In a recent article in Commonweal, the Orthodox theologian David Bentley Hart responds to a rebuttal article written last year by Acton research director Samuel Gregg. Hart say that “on at least one point Gregg did have me dead to rights: I did indeed say that the New Testament, alarmingly enough, condemns great personal wealth not merely as a moral danger, but as an intrinsic evil.”
What is Hart’s basis for the claim? That he can read the koine Greek. He believe the “actual biblical texts” are “so unambiguous that it is almost comical that anyone can doubt their import.”
Well, Dylan Pahman, an Acton research fellow and managing editor of our Journal of Markets & Morality, most certainly does doubt their import:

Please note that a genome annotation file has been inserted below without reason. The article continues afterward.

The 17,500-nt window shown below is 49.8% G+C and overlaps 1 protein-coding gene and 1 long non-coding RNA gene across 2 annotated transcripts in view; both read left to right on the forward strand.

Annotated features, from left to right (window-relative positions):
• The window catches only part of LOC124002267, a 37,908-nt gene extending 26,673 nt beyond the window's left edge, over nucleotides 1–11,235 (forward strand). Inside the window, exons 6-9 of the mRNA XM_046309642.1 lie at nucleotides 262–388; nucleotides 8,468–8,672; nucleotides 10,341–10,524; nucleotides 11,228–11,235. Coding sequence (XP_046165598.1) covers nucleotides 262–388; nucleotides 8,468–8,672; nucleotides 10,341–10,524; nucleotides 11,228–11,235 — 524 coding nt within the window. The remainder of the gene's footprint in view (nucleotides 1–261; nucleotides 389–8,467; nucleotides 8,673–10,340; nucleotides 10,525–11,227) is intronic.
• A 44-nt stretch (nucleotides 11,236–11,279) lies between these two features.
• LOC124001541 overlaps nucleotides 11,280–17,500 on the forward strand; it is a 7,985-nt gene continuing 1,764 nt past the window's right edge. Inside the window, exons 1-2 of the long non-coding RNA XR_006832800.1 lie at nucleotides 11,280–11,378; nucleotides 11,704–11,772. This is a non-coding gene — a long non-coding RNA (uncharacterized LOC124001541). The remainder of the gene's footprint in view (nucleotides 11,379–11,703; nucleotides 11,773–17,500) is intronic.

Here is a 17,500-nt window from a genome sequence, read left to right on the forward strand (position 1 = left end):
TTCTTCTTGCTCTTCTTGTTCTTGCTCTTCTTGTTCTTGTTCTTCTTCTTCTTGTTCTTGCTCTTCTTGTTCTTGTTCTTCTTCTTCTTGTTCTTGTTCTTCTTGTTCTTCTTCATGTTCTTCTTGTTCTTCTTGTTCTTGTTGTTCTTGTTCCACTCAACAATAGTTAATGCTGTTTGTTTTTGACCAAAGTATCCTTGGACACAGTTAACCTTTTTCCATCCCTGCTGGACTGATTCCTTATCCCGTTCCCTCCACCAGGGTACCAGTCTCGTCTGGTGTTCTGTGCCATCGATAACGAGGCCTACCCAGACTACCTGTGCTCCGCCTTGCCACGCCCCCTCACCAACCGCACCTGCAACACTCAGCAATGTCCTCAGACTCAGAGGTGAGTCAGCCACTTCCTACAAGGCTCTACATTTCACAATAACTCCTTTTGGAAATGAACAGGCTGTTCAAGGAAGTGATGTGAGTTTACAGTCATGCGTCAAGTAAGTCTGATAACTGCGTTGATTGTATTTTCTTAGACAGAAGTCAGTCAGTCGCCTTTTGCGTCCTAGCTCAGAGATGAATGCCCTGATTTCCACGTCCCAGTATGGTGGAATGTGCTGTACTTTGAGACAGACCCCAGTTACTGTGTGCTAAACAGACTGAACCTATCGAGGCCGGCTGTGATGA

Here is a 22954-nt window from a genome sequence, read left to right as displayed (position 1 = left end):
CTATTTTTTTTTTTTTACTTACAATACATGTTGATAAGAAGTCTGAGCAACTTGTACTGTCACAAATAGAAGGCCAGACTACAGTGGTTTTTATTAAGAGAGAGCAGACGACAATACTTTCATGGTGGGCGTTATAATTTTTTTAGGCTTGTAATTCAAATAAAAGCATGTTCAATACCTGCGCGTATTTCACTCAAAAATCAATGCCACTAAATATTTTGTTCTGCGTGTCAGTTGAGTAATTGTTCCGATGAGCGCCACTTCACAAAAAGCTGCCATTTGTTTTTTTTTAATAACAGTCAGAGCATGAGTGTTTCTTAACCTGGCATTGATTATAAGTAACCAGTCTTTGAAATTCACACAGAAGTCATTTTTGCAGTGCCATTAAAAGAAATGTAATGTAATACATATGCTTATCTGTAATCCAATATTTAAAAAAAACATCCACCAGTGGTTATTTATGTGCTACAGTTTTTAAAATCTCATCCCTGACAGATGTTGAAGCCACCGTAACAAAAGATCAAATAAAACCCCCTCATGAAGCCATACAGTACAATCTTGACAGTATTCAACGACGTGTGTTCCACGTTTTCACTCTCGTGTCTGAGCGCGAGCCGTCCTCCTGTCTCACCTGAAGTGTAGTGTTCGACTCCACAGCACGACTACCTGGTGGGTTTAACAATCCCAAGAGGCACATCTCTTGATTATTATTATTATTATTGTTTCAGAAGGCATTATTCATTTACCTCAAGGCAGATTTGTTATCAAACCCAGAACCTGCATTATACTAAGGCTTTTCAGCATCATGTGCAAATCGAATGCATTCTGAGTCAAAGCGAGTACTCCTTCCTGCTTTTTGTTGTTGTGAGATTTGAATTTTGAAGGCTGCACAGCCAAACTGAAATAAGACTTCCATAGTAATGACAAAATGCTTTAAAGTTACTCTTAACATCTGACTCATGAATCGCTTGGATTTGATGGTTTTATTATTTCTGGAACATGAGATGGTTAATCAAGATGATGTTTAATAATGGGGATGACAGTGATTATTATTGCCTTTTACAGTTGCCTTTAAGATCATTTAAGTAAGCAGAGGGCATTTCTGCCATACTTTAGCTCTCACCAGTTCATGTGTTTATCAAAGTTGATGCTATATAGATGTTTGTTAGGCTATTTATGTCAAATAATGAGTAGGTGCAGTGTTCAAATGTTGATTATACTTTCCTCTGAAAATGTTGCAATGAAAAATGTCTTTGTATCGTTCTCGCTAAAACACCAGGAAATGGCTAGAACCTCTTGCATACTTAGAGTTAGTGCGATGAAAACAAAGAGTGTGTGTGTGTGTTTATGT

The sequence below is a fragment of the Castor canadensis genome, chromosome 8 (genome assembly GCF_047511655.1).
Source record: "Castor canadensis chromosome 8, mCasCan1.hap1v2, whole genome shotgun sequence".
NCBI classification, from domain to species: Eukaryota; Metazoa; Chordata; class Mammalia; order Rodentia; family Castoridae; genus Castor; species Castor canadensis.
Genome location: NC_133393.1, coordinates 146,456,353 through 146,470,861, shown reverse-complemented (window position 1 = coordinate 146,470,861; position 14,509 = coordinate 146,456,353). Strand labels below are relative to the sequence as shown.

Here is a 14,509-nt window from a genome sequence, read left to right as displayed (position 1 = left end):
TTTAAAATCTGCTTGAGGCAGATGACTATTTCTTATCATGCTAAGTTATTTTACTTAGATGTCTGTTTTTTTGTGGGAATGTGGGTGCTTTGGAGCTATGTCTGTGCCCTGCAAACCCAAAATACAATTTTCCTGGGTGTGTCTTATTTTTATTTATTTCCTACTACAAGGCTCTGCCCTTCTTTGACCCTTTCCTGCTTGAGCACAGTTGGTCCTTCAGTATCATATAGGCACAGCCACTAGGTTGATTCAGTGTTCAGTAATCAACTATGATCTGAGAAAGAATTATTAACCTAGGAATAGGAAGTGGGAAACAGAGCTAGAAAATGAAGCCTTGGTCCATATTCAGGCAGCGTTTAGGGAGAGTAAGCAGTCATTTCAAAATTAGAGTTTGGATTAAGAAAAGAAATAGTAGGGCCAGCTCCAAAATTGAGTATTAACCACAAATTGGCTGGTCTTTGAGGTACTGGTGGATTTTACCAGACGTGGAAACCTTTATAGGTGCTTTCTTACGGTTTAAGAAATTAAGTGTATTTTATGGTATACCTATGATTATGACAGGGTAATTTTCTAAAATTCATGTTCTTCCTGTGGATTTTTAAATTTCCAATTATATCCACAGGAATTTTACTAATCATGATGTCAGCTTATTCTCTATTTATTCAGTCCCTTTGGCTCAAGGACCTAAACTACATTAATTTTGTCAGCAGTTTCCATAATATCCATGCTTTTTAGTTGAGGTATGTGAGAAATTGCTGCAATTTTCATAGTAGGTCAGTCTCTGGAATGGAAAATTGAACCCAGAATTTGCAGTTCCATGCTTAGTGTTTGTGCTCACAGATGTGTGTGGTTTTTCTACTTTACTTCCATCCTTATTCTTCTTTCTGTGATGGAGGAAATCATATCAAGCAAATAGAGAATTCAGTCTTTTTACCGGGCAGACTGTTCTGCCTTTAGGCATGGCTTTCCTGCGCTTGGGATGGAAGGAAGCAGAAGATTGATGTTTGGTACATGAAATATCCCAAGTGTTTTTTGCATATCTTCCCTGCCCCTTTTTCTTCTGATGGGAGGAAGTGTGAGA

He claims, like a caricature of the Protestants he unfairly dismisses, that the New Testament is on his side because he can read it in Greek. Well, so can I, and so can basically every theologian who has ever disagreed with Hart’s position. Fluency in Greek does not make one an authority on the New Testament or early Christianity.
The poverty of Hart’s hermeneutic can be seen by examining the sparsely substantiated claims he makes about the earliest Christians. Hart believes that “the New Testament … condemns great personal wealth not merely as a moral danger, but as an intrinsic evil.” Hart dismisses every New Testament qualification of this claim as being countered by a more absolute reading of other passages that has apparently escaped all other Christian readers for the last 2,000 years. In reality, Hart’s view cannot be found among early Christians.